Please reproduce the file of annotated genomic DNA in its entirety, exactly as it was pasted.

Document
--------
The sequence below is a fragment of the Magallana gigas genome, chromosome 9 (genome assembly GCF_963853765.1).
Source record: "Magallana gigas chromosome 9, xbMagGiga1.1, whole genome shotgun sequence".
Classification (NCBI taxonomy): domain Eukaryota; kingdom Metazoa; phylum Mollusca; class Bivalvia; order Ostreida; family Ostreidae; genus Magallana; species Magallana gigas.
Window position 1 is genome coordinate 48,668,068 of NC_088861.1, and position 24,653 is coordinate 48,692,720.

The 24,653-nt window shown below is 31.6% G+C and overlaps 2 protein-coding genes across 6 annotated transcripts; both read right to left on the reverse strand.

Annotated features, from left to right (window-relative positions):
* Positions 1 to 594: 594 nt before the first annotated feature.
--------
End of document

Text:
The sequence below is a fragment of the Magallana gigas genome, chromosome 9 (genome assembly GCF_963853765.1).
Source record: "Magallana gigas chromosome 9, xbMagGiga1.1, whole genome shotgun sequence".
Classification (NCBI taxonomy): domain Eukaryota; kingdom Metazoa; phylum Mollusca; class Bivalvia; order Ostreida; family Ostreidae; genus Magallana; species Magallana gigas.
Window position 1 is genome coordinate 48,668,068 of NC_088861.1, and position 24,653 is coordinate 48,692,720.

The 24,653-nt window shown below is 31.6% G+C and overlaps 2 protein-coding genes across 6 annotated transcripts; both read right to left on the reverse strand.

Annotated features, from left to right (window-relative positions):
* Positions 1 to 594: 594 nt before the first annotated feature.